Study Shows Greatest Threats to Business Networks

Dennis Faas's picture

Businesses' internal networks are becoming increasingly less secure, a new study shows. A scan of 100,000 corporate PCs and servers found that every single organisation was facing some form of security threat.

The industries studied included healthcare, insurance, finance and manufacturing, with Promises Inc warning that the risk might extend outside the networks and out into the public domain among customers and clients.

Security firm Promises Inc carried out the study between January and June this year. The research found even the most secure networks had at least three threats: the two biggest problems (affecting about 12% of computers each) were machines either having no anti-virus software or installed software being disabled, and employees using removable media such as USB sticks or external hard drives without the permission (or even the knowledge) of systems administrators. (Source:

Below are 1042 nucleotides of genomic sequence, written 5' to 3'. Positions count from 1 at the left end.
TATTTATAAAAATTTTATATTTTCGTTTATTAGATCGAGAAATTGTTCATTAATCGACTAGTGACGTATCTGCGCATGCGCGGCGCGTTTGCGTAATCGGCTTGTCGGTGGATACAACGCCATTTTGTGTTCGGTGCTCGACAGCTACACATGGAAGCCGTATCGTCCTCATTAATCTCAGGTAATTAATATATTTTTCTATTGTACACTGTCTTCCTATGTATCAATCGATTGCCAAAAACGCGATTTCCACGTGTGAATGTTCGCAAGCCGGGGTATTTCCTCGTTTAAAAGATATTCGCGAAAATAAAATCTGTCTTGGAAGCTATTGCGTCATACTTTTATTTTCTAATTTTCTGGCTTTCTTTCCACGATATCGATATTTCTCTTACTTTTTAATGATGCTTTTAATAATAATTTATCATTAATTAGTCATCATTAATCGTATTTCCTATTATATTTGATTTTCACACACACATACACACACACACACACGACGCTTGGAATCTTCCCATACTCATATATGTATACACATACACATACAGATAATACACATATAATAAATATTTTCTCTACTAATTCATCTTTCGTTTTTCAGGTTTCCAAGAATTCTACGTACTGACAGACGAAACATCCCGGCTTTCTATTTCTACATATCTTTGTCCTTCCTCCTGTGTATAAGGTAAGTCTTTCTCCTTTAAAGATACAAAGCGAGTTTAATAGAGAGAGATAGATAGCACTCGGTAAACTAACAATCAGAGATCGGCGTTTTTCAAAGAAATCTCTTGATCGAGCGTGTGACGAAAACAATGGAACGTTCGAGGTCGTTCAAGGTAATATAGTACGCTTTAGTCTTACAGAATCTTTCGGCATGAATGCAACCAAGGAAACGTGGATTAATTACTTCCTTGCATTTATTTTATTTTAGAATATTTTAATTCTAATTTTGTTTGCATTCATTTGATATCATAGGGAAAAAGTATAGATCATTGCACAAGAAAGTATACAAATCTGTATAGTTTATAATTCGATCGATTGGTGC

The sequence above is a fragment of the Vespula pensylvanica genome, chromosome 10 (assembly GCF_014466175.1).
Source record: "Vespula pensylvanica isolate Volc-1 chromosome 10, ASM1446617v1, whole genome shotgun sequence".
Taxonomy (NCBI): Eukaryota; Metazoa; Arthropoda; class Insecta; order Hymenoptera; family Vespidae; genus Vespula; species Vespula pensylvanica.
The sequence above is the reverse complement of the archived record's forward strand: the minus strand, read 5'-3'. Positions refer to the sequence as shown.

Perhaps the most surprising statistic is that one in ten of corporate computers scanned had some form of peer-to-peer software installed without permission; it seems BitTorrent is replacing solitaire as the office time-killer of choice. There's also been a rise in unauthorised Instant Messaging, which can be risky if files are transmitted.

Other problems included folders being shared on a network without adequate protection, and Windows computers lacking the latest Microsoft security updates.

Many security threats are on the rise. The most significant growth was in unauthorised remote control software, where someone from a distant computer is able to control another machine. Remote hacking has become 200 times more common than in the same period last year.

There are also twelve times as many computers without adequate anti-virus protection, while every security threat measured has become at least twice as common.

Promises Inc's vice-president Alan Komet warned that "Internal threats are the biggest risk area to a company's security, and the threats we found are ones that are easily remediated." (Source:

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